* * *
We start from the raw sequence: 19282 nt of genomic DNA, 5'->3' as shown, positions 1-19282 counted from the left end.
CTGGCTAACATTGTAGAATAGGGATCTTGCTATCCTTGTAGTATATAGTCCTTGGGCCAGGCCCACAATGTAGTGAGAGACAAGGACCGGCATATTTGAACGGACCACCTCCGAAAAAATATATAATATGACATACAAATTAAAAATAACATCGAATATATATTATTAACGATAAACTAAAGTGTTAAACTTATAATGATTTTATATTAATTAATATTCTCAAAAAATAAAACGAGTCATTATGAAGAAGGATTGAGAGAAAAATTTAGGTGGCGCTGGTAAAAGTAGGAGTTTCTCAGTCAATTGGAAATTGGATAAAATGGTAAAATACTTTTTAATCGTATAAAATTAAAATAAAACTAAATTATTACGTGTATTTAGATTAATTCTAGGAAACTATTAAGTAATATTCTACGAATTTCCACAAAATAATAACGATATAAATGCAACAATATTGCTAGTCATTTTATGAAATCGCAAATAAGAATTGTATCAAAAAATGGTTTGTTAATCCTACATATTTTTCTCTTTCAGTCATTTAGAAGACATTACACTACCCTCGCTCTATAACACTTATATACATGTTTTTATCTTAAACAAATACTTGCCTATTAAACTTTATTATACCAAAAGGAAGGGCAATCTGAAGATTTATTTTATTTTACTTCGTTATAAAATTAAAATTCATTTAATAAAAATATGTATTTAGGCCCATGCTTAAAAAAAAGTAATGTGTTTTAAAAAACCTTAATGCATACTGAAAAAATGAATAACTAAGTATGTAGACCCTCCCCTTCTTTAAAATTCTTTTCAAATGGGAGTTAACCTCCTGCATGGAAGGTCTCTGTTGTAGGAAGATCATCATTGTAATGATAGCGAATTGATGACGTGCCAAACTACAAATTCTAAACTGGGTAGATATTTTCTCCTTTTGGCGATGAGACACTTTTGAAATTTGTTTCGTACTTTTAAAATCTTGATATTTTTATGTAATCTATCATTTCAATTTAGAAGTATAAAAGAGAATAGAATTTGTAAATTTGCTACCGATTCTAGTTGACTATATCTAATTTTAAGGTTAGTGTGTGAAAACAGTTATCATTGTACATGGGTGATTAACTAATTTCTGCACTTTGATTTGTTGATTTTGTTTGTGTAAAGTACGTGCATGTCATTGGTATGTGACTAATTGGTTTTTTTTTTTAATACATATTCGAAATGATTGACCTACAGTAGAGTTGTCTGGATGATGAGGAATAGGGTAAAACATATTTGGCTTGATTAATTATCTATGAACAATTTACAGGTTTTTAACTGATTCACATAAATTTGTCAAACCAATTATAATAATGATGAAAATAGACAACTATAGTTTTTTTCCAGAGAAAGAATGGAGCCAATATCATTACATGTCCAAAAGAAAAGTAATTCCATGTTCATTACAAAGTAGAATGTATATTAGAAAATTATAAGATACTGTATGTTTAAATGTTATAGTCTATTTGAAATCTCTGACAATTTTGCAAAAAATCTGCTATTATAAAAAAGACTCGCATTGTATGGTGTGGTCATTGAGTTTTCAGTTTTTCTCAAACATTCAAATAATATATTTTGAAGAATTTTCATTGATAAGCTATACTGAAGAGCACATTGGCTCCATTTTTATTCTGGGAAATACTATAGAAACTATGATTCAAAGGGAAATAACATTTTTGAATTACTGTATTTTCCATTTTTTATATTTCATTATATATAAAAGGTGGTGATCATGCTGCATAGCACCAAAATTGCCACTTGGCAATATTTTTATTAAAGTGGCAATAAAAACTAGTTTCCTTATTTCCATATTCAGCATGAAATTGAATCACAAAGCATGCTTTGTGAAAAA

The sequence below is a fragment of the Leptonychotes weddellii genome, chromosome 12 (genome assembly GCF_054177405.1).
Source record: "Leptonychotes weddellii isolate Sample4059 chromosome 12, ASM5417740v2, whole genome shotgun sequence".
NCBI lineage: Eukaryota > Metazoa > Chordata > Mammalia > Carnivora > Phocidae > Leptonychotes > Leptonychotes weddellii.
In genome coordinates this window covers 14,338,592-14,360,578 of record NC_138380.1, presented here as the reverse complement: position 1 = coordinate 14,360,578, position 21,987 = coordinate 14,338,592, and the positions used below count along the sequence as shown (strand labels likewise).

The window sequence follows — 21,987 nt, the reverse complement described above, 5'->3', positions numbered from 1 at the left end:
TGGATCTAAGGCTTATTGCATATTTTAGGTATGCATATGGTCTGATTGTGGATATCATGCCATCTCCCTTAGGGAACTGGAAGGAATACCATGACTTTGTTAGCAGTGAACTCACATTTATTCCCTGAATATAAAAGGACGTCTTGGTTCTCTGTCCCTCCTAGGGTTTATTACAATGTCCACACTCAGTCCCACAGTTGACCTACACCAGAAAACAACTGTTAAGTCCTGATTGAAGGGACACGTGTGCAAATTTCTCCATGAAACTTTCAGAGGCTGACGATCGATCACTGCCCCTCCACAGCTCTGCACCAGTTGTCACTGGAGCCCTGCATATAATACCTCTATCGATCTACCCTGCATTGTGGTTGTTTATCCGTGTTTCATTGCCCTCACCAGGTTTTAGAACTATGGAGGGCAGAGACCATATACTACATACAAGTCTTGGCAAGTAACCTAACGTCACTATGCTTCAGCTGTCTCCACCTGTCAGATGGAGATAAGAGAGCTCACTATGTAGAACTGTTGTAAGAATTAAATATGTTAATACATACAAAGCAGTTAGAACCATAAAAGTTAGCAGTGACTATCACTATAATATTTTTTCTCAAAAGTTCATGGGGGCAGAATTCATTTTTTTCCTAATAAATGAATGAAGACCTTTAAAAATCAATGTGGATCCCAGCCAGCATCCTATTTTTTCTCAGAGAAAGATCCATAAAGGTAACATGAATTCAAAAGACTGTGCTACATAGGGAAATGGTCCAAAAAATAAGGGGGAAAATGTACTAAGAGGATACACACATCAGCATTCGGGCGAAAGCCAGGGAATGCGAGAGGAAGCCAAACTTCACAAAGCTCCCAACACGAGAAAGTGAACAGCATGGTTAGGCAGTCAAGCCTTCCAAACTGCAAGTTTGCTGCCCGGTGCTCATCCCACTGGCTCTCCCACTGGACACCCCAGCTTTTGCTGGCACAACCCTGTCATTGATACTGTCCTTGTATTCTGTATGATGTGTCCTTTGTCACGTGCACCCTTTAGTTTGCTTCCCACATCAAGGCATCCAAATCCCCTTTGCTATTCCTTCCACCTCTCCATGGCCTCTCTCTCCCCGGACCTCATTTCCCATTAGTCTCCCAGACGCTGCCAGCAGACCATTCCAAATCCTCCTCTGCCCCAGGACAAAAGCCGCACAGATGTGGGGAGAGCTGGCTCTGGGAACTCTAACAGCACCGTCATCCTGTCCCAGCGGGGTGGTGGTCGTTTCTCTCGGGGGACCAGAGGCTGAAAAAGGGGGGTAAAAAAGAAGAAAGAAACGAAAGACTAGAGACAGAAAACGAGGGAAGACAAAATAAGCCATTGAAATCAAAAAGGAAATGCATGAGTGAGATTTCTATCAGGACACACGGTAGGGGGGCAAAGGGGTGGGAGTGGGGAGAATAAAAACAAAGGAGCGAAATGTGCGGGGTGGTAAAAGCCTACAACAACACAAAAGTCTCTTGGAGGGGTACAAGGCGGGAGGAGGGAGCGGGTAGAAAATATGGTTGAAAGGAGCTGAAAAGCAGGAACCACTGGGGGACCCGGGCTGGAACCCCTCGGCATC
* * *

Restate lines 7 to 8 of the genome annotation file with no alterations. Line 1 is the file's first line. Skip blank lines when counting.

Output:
The window sequence follows — 21,987 nt, the reverse complement described above, 5'->3', positions numbered from 1 at the left end:
TGGATCTAAGGCTTATTGCATATTTTAGGTATGCATATGGTCTGATTGTGGATATCATGCCATCTCCCTTAGGGAACTGGAAGGAATACCATGACTTTGTTAGCAGTGAACTCACATTTATTCCCTGAATATAAAAGGACGTCTTGGTTCTCTGTCCCTCCTAGGGTTTATTACAATGTCCACACTCAGTCCCACAGTTGACCTACACCAGAAAACAACTGTTAAGTCCTGATTGAAGGGACACGTGTGCAAATTTCTCCATGAAACTTTCAGAGGCTGACGATCGATCACTGCCCCTCCACAGCTCTGCACCAGTTGTCACTGGAGCCCTGCATATAATACCTCTATCGATCTACCCTGCATTGTGGTTGTTTATCCGTGTTTCATTGCCCTCACCAGGTTTTAGAACTATGGAGGGCAGAGACCATATACTACATACAAGTCTTGGCAAGTAACCTAACGTCACTATGCTTCAGCTGTCTCCACCTGTCAGATGGAGATAAGAGAGCTCACTATGTAGAACTGTTGTAAGAATTAAATATGTTAATACATACAAAGCAGTTAGAACCATAAAAGTTAGCAGTGACTATCACTATAATATTTTTTCTCAAAAGTTCATGGGGGCAGAATTCATTTTTTTCCTAATAAATGAATGAAGACCTTTAAAAATCAATGTGGATCCCAGCCAGCATCCTATTTTTTCTCAGAGAAAGATCCATAAAGGTAACATGAATTCAAAAGACTGTGCTACATAGGGAAATGGTCCAAAAAATAAGGGGGAAAATGTACTAAGAGGATACACACATCAGCATTCGGGCGAAAGCCAGGGAATGCGAGAGGAAGCCAAACTTCACAAAGCTCCCAACACGAGAAAGTGAACAGCATGGTTAGGCAGTCAAGCCTTCCAAACTGCAAGTTTGCTGCCCGGTGCTCATCCCACTGGCTCTCCCACTGGACACCCCAGCTTTTGCTGGCACAACCCTGTCATTGATACTGTCCTTGTATTCTGTATGATGTGTCCTTTGTCACGTGCACCCTTTAGTTTGCTTCCCACATCAAGGCATCCAAATCCCCTTTGCTATTCCTTCCACCTCTCCATGGCCTCTCTCTCCCCGGACCTCATTTCCCATTAGTCTCCCAGACGCTGCCAGCAGACCATTCCAAATCCTCCTCTGCCCCAGGACAAAAGCCGCACAGATGTGGGGAGAGCTGGCTCTGGGAACTCTAACAGCACCGTCATCCTGTCCCAGCGGGGTGGTGGTCGTTTCTCTCGGGGGACCAGAGGCTGAAAAAGGGGGGTAAAAAAGAAGAAAGAAACGAAAGACTAGAGACAGAAAACGAGGGAAGACAAAATAAGCCATTGAAATCAAAAAGGAAATGCATGAGTGAGATTTCTATCAGGACACACGGTAGGGGGGCAAAGGGGTGGGAGTGGGGAGAATAAAAACAAAGGAGCGAAATGTGCGGGGTGGTAAAAGCCTACAACAACACAAAAGTCTCTTGGAGGGGTACAAGGCGGGAGGAGGGAGCGGGTAGAAAATATGGTTGAAAGGAGCTGAAAAGCAGGAACCACTGGGGGACCCGGGCTGGAACCCCTCGGCATC